However, NCRB reports do not yet reflect the split in the districts and therefore, they have been excluded from our district-wise analysis (see chart below). The districts reporting a high crime rate against women spread over the state, and are diverse in terms of the ethnicities and religious affiliations of their residents, according to Census 2011.
An increasing population can lead to rising crime rates, studies have shown. The NCRB 2019 data for Assam, however, do not indicate a corresponding increase or decrease between population size of districts and crime rates against women.
The Women’s Manifesto 2021, pointing to evidence of women’s social discrimination in Assamese society, “where support services are denied to them both in villages and cities”, has demanded the establishment of women’s safety committees at all levels from the panchayat to district and state levels.
NCRB statistics reflect only those crimes that are reported to law enforcement agencies “and recorded through all stages of actions on the cases”, says a statistics ministry report.
“Reporting has improved,” Rosie Kalita, superintendent of police in the Chief Minister’s Special Vigilance Cell, Assam Police, told IndiaSpend. “Women are more aware. They do not tolerate violence anymore. They can write an FIR [First Information Report] and email it if they cannot come to the police station. The police are required to register the case even if it is in an email.”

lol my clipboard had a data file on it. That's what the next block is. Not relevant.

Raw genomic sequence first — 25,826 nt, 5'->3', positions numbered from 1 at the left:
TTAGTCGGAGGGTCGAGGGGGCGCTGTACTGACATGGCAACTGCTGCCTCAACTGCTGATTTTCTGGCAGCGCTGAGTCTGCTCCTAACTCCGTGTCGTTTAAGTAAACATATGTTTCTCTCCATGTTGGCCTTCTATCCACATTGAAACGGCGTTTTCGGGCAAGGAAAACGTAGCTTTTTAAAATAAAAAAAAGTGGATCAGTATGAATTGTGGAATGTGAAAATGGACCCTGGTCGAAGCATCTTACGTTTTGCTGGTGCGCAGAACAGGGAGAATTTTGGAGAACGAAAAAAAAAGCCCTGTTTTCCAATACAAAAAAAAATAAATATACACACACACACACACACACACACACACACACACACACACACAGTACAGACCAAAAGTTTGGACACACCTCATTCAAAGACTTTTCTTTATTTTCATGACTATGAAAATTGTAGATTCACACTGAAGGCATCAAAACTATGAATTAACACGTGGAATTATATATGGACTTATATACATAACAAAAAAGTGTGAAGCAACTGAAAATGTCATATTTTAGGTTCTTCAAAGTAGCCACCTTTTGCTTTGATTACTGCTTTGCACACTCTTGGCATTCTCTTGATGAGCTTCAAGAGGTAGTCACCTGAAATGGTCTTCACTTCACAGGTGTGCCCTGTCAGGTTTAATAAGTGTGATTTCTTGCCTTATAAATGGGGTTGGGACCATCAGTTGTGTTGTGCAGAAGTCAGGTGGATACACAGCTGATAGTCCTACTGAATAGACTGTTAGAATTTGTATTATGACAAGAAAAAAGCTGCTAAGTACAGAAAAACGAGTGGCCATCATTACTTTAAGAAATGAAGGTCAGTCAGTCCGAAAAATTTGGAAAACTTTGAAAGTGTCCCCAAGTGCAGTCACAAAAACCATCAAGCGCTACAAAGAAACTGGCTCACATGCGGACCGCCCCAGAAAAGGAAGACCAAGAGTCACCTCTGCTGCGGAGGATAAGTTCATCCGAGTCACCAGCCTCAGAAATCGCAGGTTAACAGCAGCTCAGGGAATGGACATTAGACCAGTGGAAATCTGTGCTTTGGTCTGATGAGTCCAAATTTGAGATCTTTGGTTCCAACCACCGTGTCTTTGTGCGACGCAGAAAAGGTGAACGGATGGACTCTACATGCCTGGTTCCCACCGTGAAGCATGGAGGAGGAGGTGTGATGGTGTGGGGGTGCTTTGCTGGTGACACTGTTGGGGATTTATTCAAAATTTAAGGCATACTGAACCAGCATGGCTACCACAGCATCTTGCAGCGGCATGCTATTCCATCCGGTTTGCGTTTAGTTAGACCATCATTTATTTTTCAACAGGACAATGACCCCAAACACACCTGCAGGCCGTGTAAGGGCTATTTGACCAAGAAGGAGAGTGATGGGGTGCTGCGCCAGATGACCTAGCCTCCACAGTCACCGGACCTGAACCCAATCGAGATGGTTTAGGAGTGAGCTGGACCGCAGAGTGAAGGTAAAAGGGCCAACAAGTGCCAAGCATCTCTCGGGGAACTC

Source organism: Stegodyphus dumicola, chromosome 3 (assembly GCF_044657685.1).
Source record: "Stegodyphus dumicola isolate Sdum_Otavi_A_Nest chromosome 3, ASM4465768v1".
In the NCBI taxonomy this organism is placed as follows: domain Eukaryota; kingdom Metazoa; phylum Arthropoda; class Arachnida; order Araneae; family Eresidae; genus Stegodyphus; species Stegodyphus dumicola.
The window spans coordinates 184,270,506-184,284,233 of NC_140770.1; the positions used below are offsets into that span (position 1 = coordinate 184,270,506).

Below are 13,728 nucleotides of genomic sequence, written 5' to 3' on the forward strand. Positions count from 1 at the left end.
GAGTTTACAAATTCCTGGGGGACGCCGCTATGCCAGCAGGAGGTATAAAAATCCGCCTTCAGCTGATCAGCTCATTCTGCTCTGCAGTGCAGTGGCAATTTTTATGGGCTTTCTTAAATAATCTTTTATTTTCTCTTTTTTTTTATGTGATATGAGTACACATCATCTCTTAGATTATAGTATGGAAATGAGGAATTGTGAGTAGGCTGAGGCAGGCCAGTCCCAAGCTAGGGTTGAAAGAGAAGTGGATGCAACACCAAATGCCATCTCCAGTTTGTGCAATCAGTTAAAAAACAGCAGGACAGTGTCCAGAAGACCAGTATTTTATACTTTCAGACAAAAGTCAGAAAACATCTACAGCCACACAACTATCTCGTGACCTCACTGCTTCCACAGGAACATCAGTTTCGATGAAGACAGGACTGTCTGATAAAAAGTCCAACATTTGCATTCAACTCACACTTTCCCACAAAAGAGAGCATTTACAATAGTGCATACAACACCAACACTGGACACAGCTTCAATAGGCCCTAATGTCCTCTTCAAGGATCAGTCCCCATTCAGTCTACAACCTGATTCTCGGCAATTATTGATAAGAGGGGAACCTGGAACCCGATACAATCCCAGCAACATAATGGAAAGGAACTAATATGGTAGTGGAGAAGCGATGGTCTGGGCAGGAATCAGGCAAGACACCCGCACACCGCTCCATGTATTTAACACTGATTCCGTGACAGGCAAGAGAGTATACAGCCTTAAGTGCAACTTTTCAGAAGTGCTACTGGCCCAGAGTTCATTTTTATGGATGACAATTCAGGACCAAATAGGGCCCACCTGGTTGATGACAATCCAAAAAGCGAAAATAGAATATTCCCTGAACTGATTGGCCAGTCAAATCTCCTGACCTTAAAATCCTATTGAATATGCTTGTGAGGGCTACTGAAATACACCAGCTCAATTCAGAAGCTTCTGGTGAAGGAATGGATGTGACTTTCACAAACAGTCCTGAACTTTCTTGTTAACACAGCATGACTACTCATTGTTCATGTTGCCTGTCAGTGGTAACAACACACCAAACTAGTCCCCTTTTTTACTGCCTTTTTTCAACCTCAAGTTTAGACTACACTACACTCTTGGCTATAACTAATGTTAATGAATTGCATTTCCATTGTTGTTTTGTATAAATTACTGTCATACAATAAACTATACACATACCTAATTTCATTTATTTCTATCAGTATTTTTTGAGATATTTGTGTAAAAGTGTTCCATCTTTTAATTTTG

Kalita said that between 2005-2013, local police were mandated to share a copy of their investigations with the Criminal Investigation Department of Assam police when a domestic violence case under Section 498(A) was reported and investigated.
In 2010, Section 41(A) of the Code of Criminal Procedure that empowered the police to arrest a person under certain circumstances was amended. Following this, in case of domestic violence, if the suspect(s) presented themselves to the police, that was sufficient and the police could not arrest them based on a complaint. This effectively countered common allegations of misuse of dowry and domestic violence laws, Kalita said: “In a minority of cases, the laws are being misused by women, but mostly, the investigations prove that allegations of cruelty are true.”
In rural Assam, however, there is considerable underreporting, Kalita said, as rural women are reluctant to come to the police station – they are afraid that they might be thrown out of their homes and are financially dependent on their husbands. Nearly 86% of the population of Assam was recorded as rural in Census 2011, making it India’s third most rural state.